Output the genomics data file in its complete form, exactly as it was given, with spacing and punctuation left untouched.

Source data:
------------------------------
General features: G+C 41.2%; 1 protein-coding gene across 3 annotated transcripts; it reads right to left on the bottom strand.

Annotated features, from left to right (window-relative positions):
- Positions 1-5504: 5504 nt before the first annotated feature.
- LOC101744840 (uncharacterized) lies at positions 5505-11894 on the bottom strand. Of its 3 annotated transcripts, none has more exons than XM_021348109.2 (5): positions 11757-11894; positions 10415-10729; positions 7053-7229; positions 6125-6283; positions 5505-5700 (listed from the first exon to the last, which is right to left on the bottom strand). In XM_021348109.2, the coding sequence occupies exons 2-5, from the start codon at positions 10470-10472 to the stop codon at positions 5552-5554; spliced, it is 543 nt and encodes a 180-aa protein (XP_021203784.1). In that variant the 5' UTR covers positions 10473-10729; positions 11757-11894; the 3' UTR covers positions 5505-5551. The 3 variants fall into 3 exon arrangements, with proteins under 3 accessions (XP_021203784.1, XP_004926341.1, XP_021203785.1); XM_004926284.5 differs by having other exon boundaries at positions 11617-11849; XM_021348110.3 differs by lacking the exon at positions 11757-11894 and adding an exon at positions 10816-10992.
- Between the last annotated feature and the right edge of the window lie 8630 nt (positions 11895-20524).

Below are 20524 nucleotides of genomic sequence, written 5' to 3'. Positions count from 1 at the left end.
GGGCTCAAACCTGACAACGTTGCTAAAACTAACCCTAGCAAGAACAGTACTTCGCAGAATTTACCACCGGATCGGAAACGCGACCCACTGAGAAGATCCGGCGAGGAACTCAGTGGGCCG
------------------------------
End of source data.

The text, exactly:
General features: G+C 41.2%; 1 protein-coding gene across 3 annotated transcripts; it reads right to left on the bottom strand.

Annotated features, from left to right (window-relative positions):
- Positions 1-5504: 5504 nt before the first annotated feature.
- LOC101744840 (uncharacterized) lies at positions 5505-11894 on the bottom strand. Of its 3 annotated transcripts, none has more exons than XM_021348109.2 (5): positions 11757-11894; positions 10415-10729; positions 7053-7229; positions 6125-6283; positions 5505-5700 (listed from the first exon to the last, which is right to left on the bottom strand). In XM_021348109.2, the coding sequence occupies exons 2-5, from the start codon at positions 10470-10472 to the stop codon at positions 5552-5554; spliced, it is 543 nt and encodes a 180-aa protein (XP_021203784.1). In that variant the 5' UTR covers positions 10473-10729; positions 11757-11894; the 3' UTR covers positions 5505-5551. The 3 variants fall into 3 exon arrangements, with proteins under 3 accessions (XP_021203784.1, XP_004926341.1, XP_021203785.1); XM_004926284.5 differs by having other exon boundaries at positions 11617-11849; XM_021348110.3 differs by lacking the exon at positions 11757-11894 and adding an exon at positions 10816-10992.
- Between the last annotated feature and the right edge of the window lie 8630 nt (positions 11895-20524).

Below are 20524 nucleotides of genomic sequence, written 5' to 3'. Positions count from 1 at the left end.
GGGCTCAAACCTGACAACGTTGCTAAAACTAACCCTAGCAAGAACAGTACTTCGCAGAATTTACCACCGGATCGGAAACGCGACCCACTGAGAAGATCCGGCGAGGAACTCAGTGGGCCG